Zelienople candy shop offers a chance to take a step back in time
Since 1933, Baldinger's Foods from all Nations has catered to generations of candy lovers.
And Betty Sabo, former manager, has shared 61 years of connecting sugar and smiles.
Few who shop at the Zelienople store have the will power to come out empty handed. While shelves, bins, boxes and cartons contain candy, they also hold flashes of memories from childhood. Name the candy of your younger years, and Sabo can point you to it.
“Mrs. B. loved the kids,” Sabo, 85, remembered. “When they came in, she'd give them a big bag of junk toys. Then, she used to give every kid a stuffed Snoopy.”
It was always Dorothy Baldinger's dream to own a business, so on 10 acres of family land, she built a fruit stand and sold products from local farmers. Soon, she added honey to the mix. In 10 or 15 years, candy and imported food items were the focus.
“We had bulk candy in boxes, open cases and barrels,” said Sabo of Zelienople. “We sold maple syrup, loose sauerkraut, honey and dill pickles.”
They also offered smoked hams, sausages and bacon as well as homemade pies. On the more exotic side, they sold canned alligator meat, lamb's tongue, pig's feet and ham hocks.
If customers desired an item from a foreign country, Baldinger wrote the consul general to find out how to stock her shelves. As her connections grew, so did her inventory.
Jan Kreuer, 67, of Zelienople, still shops at Baldinger's.
“It's the environment and the history I have with the store,” she said. “They have a lot of things that a Giant Eagle doesn't have.”
A baker, Kreuer browsed the large collection of cookie cutters. Baldinger's also offers colored sugar sprinkles to top the treats fresh from the oven.
Her daughter, Jill Kreuer, 41, brought her son, Ben Schusser, 6, when they visited from their home in Vienna, Austria.
“Gummy is king,” said Kreuer, of her son's favorite sweet.
Jennifer Bornes, 37, of Zelienople, recalled her family's trips to Pymatuning State Park when she was a child.
“On our way to Pymatuning, we'd stop here,” she said.
Now, she and her daughters, Rachel, 4, and Melanie, 6, live within walking distance.
Melanie's eyes lit up when she saw the tiny mint chocolate chips.
“It's nice to be so close,” her mother said.
Laura McKeever brought her sons, Ian, 12, Jimmy, 7, and Johnny, 10, in to shop while they were visiting their grandmother Janice McKeever. Even a trip from California wouldn't be complete without a trip to the candy store.
Sabo has watched some of the favorite candies move in and out of popularity.
“The red Mexican Hats are now Fiesta Hats,” she said. “Jujyfruits and Jujube candies were brought back, but the gourmet and anise mints are gone.”
Clove, Beemans and Black Jack chewing gums have made a return, along with candy buttons. Amazingly, candy cigarettes still are sold but in generic-looking packs.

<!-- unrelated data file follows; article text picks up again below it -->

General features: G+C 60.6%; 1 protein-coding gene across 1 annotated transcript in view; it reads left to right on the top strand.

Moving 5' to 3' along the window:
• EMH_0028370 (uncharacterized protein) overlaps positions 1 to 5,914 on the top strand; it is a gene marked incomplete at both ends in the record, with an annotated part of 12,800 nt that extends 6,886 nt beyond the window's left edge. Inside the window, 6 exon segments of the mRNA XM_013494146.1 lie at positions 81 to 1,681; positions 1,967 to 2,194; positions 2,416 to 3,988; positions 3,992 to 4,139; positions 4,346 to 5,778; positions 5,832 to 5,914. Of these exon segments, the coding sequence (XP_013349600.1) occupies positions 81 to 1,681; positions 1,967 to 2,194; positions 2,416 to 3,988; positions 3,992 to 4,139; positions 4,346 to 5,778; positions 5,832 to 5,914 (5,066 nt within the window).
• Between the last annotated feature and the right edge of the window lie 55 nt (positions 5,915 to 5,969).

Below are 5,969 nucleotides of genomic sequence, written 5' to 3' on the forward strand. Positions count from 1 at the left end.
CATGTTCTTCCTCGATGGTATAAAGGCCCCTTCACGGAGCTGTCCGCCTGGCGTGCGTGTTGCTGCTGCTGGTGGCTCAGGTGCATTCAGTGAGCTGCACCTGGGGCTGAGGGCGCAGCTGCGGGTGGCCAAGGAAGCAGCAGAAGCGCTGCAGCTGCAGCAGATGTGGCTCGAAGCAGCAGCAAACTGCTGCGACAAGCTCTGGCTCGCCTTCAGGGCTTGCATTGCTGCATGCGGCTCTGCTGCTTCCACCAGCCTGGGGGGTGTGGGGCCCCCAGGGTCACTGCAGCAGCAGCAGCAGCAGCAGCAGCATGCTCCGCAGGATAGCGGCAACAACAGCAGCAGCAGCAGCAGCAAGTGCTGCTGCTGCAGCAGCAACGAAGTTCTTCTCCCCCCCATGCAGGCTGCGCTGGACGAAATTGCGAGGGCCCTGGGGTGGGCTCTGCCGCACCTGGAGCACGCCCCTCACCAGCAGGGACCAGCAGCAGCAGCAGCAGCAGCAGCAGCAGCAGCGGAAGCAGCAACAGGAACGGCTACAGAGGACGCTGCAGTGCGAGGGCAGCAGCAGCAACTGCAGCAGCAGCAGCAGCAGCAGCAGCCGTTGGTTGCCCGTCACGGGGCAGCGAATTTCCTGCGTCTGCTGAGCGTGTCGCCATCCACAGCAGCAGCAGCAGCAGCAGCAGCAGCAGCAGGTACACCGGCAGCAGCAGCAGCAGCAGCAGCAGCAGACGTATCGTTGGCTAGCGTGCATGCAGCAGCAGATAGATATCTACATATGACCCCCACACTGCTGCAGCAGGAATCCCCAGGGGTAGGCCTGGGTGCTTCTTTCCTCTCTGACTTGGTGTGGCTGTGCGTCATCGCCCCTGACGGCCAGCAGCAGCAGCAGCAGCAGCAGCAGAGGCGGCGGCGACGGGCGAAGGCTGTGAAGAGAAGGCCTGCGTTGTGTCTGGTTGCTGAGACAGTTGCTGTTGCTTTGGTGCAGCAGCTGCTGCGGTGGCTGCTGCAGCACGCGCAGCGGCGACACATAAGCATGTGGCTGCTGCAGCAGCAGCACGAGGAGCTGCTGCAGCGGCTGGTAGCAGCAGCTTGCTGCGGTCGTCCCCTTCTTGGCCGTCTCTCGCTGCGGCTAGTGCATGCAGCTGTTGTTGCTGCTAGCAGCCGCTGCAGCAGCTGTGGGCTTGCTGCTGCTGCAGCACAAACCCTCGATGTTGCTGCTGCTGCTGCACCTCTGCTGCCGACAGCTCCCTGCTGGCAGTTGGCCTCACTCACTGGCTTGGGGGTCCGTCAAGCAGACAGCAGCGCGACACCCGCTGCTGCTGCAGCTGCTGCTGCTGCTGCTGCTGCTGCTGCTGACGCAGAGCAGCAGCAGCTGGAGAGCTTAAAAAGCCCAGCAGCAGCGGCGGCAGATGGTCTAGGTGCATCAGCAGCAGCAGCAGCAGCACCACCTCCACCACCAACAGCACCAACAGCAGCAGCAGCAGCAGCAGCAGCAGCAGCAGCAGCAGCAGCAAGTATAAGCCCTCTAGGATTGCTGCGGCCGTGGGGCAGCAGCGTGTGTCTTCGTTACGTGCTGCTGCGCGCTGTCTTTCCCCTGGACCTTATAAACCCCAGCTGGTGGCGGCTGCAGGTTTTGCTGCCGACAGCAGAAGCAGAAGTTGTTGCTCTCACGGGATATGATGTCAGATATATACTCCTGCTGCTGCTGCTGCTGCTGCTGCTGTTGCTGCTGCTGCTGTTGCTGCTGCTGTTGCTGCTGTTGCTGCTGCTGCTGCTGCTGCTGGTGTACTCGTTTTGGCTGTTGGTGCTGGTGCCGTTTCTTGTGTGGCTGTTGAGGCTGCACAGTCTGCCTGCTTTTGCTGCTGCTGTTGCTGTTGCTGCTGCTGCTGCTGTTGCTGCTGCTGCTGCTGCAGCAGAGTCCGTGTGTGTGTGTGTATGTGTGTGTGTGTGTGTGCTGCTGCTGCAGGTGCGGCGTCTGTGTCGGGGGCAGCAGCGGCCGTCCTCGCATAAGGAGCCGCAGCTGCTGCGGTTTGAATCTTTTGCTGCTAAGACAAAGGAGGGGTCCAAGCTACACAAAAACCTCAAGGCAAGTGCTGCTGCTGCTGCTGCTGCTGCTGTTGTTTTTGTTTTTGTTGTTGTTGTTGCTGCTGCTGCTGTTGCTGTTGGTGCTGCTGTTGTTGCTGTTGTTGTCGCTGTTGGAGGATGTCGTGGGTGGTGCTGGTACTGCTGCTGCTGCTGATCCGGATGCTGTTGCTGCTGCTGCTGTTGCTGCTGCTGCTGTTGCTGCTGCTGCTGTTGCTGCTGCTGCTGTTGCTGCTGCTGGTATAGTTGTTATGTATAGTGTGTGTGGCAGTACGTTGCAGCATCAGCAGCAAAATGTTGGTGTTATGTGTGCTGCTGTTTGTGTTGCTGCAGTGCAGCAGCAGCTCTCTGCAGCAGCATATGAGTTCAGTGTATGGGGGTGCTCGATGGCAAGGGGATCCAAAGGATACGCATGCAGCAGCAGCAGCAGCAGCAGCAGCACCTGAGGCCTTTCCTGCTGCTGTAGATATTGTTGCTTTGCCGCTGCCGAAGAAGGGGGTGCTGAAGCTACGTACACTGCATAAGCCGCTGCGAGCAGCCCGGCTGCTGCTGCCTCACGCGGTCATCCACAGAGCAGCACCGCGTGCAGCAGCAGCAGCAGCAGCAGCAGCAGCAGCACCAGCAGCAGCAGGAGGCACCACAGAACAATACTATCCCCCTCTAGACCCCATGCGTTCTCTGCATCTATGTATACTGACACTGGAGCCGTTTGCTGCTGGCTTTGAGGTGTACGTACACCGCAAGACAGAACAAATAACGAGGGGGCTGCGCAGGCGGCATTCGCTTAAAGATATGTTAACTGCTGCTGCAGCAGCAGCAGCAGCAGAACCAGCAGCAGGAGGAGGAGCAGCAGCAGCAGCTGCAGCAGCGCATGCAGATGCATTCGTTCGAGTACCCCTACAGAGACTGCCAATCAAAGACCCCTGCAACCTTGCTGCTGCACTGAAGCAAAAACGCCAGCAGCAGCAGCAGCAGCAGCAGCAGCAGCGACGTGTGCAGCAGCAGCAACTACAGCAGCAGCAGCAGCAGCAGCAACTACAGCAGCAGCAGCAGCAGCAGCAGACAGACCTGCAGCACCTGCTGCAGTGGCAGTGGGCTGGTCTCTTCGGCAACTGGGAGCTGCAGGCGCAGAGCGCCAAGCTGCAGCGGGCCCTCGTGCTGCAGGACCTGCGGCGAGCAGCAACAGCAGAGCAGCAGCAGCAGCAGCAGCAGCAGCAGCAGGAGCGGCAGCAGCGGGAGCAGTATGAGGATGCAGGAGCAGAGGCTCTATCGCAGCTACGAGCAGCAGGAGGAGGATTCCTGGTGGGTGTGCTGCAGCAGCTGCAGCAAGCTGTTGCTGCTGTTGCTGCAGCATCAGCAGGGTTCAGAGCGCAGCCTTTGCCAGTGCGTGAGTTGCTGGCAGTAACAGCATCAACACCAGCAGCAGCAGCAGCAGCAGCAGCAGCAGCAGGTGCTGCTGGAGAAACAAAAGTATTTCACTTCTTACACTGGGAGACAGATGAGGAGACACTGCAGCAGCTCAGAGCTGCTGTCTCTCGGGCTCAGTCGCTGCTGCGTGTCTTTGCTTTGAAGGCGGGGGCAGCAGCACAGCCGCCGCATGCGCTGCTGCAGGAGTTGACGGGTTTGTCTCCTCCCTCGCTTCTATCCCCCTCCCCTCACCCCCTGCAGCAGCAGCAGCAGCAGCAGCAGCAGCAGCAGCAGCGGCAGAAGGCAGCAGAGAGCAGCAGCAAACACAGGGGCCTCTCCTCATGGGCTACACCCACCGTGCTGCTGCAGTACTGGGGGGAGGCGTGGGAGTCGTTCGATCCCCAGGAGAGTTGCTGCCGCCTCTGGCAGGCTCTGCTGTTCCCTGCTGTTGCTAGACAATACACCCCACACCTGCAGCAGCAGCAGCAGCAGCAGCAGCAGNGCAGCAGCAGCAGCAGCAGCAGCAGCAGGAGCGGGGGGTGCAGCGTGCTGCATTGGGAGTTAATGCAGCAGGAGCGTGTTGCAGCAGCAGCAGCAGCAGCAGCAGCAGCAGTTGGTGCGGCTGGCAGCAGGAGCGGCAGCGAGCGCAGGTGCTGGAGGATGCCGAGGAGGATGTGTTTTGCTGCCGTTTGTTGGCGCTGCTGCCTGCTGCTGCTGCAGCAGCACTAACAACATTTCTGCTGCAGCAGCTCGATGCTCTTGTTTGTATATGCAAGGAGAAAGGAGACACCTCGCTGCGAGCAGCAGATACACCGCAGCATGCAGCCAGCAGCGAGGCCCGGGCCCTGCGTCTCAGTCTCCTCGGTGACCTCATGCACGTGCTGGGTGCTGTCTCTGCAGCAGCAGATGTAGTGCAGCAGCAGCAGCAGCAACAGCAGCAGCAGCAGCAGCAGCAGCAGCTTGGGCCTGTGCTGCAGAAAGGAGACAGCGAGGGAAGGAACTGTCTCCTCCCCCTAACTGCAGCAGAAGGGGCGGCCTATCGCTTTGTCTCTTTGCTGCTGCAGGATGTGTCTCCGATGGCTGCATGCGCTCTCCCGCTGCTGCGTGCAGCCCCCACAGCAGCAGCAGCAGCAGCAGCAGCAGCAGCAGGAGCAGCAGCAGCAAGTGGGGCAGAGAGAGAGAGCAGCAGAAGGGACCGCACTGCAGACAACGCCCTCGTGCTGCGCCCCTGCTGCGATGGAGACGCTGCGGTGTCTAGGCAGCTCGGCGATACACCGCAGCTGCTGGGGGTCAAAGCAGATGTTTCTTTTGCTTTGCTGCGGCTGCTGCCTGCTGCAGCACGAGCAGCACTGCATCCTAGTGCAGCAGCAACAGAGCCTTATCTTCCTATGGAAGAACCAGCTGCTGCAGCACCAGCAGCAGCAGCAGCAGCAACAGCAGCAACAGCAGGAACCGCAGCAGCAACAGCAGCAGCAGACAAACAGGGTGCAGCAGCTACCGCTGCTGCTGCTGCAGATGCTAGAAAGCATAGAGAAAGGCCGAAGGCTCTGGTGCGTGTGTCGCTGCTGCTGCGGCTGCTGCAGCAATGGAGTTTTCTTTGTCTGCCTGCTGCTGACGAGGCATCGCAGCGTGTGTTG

Pat Boylan, the new owner, took great pride in making the new location look much like the old one, including the butcher block table and the antique register that is 140 to 145 years old. Boylan requested Sabo stay on and manage. Today, that task is handled by Jean Zajacs.
While Baldinger's focus on penny candy has shifted, customers can still buy in bulk and get a great deal on treats from their past. What keeps the store going?
“The merchandise and the help,” said Sabo. “We have customers from all over the world.”
Dona S. Dreeland is a staff writer for Trib Total Media. She can be reached at 724-772-6353 or firstname.lastname@example.org.
Show commenting policy
TribLive commenting policy
You are solely responsible for your comments and by using TribLive.com you agree to our Terms of Service.
We moderate comments. Our goal is to provide substantive commentary for a general readership. By screening submissions, we provide a space where readers can share intelligent and informed commentary that enhances the quality of our news and information.
While most comments will be posted if they are on-topic and not abusive, moderating decisions are subjective. We will make them as carefully and consistently as we can. Because of the volume of reader comments, we cannot review individual moderation decisions with readers.
We value thoughtful comments representing a range of views that make their point quickly and politely. We make an effort to protect discussions from repeated comments either by the same reader or different readers.
We follow the same standards for taste as the daily newspaper. A few things we won't tolerate: personal attacks, obscenity, vulgarity, profanity (including expletives and letters followed by dashes), commercial promotion, impersonations, incoherence, proselytizing and SHOUTING. Don't include URLs to Web sites.
We do not edit comments. They are either approved or deleted. We reserve the right to edit a comment that is quoted or excerpted in an article. In this case, we may fix spelling and punctuation.
We welcome strong opinions and criticism of our work, but we don't want comments to become bogged down with discussions of our policies and we will moderate accordingly.
We appreciate it when readers and people quoted in articles or blog posts point out errors of fact or emphasis and will investigate all assertions. But these suggestions should be sent via e-mail. To avoid distracting other readers, we won't publish comments that suggest a correction. Instead, corrections will be made in a blog post or in an article.
- Butler community college opens 4-year degree options
- Hotel anchors Village of Cranberry Woods development plan
- With usage shrinking, Butler County senior centers ponder changes
- City of Butler to lift summer concert alcohol ban
- Controller withholds housing agency check
- Butler County authority: O’Malley’s leave from agency must remain confidential
- Butler County commissioner calls for disclosure into why housing director on paid leave
- High-water threat feared in low-lying area